The next person, accordingly, with whom we are not honest and sincere, is our potential dialogue partner/date. And I’m not talking about the fact that we may not let our feathers shine a little while flirting or dating!
I’m talking about the subliminal incoherence (see Entry 25) that we signal to our counterpart each time, because we – or rather our spun myth – are always somewhat ambivalent about our motivations and interests that we are now advertising to the outside world, and accordingly at times we will remain strangely indefinite and vague. No surprise – thanks to our “hidden chest” under the table. Because we are used to such strategies, there are even people to whom such a “nefarious impenetrability” is just the charm of a flirt – but concerning the area of ethical non-monogamy, I have to strongly advise against it. “(False) Expectations” and “assumptions” will become a critical trouble spot medium-term in any configuration, especially if we initially toyed with the idea to integrate a (new) person in a multiple relationship at eye level…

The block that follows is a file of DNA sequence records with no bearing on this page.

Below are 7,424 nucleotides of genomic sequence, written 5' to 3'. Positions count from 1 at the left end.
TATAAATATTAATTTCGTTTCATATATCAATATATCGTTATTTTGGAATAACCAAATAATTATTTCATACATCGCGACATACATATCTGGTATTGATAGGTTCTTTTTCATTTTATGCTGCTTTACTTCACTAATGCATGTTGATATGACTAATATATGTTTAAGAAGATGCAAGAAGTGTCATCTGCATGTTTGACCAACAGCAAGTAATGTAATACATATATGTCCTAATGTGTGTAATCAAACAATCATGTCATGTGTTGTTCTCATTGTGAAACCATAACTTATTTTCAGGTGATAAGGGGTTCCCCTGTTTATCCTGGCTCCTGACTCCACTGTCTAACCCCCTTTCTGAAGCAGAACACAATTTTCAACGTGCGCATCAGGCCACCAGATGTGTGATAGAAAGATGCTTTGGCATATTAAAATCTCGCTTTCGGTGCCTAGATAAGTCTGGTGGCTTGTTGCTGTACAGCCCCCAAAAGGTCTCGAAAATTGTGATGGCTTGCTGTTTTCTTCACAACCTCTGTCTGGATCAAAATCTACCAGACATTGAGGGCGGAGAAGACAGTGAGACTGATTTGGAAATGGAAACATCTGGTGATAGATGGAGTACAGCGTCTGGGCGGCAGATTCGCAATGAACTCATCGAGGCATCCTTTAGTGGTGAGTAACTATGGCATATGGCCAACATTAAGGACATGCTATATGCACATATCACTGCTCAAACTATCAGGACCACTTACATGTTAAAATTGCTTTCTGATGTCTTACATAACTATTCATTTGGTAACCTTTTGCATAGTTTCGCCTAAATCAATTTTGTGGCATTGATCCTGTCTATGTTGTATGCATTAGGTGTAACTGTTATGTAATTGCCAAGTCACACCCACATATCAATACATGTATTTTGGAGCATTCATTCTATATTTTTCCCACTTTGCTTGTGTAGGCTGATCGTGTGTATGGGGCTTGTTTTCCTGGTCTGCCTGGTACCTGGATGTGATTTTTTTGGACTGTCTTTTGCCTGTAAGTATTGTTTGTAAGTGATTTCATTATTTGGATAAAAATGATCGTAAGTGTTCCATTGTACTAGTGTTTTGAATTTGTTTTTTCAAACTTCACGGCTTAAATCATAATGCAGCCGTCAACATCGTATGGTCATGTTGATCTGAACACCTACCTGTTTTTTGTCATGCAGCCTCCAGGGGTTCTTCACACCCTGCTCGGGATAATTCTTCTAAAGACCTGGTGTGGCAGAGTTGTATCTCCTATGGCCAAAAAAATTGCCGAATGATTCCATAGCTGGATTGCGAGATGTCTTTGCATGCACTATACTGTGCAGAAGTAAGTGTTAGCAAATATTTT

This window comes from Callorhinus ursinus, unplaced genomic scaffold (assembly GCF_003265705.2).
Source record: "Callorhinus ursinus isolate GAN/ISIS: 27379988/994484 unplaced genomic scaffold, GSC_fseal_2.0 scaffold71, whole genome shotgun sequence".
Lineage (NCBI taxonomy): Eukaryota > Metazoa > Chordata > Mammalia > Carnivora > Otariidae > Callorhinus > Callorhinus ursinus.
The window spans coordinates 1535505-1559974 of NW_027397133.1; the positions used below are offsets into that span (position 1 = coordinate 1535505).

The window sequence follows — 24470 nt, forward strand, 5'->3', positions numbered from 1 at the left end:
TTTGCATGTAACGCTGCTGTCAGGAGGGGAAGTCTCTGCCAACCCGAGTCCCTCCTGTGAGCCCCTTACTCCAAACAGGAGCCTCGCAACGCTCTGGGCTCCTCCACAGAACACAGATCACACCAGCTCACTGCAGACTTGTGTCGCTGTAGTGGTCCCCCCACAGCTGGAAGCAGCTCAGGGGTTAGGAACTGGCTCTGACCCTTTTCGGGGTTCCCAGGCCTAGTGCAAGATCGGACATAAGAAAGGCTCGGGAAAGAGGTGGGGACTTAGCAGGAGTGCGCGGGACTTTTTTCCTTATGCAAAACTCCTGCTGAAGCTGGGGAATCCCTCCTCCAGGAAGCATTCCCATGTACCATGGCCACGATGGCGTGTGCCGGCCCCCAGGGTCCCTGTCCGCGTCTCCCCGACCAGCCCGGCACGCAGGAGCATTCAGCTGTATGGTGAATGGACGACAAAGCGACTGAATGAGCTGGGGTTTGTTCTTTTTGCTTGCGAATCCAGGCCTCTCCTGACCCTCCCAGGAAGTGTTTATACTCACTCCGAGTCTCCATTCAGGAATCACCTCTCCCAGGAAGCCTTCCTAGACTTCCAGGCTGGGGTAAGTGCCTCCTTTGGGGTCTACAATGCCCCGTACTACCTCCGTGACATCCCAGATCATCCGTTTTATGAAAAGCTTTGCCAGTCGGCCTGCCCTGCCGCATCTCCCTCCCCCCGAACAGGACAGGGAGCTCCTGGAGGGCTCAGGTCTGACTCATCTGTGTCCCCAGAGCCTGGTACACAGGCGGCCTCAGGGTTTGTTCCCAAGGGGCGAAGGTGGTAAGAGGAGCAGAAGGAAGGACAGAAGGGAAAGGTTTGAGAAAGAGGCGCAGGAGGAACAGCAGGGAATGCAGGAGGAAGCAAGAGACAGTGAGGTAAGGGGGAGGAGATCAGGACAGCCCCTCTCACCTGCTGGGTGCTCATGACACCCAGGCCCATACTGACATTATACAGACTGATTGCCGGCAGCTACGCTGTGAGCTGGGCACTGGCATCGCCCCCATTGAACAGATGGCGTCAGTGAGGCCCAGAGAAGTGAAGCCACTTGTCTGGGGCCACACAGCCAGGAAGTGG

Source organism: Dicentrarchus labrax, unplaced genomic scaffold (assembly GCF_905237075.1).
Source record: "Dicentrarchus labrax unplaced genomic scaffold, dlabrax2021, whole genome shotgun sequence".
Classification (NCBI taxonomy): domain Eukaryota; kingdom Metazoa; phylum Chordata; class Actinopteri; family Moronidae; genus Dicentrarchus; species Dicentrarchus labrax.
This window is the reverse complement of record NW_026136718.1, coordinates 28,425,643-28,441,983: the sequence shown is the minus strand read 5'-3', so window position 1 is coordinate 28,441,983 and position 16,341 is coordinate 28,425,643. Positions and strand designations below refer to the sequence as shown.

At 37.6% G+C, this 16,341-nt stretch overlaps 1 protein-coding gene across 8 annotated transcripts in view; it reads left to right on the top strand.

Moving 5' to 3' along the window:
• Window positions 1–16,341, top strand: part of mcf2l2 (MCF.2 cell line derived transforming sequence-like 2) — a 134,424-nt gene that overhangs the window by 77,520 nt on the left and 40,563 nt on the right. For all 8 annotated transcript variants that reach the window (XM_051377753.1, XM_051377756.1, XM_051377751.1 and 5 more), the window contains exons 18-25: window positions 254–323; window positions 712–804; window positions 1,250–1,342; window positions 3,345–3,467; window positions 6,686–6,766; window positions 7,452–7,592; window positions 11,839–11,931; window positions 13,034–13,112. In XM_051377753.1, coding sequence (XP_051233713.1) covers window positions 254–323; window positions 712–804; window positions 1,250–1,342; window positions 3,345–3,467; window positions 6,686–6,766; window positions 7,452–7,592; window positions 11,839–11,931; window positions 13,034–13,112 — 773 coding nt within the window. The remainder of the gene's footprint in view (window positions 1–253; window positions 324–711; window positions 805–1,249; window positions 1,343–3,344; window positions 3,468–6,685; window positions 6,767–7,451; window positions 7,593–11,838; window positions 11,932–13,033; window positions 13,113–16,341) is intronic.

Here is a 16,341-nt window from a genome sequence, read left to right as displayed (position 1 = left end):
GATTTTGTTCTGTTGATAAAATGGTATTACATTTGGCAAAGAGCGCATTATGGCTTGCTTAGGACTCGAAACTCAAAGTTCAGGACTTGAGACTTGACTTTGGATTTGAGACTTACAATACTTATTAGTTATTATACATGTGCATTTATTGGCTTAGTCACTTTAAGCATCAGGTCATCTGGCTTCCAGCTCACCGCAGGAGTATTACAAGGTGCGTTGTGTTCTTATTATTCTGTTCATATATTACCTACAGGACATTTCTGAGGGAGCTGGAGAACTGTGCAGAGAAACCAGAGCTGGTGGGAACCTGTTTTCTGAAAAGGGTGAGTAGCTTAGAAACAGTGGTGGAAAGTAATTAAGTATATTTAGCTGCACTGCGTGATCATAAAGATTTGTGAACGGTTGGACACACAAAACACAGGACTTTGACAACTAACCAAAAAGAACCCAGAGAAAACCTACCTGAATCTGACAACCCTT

At least at this point, nevertheless, it is easy to see why a dizzying foggy dimension opens here, full of breakneck evasive manoeuvrers: With my unclarified needs I got myself into a situation where I met a person to whom I offered a favourable advertising myth of myself, and – since I suspect it of myself – in the worst case I have to accept that, above all, I fell victim to “wishful thinking”. The other person may feel the same way – and even in the best case he/she/it probably still doesn’t know exactly where he/she/it stands. So what should I do? “Ride the wave” – in spite of it, maybe until all guises drop off anyway and everything goes up in smoke?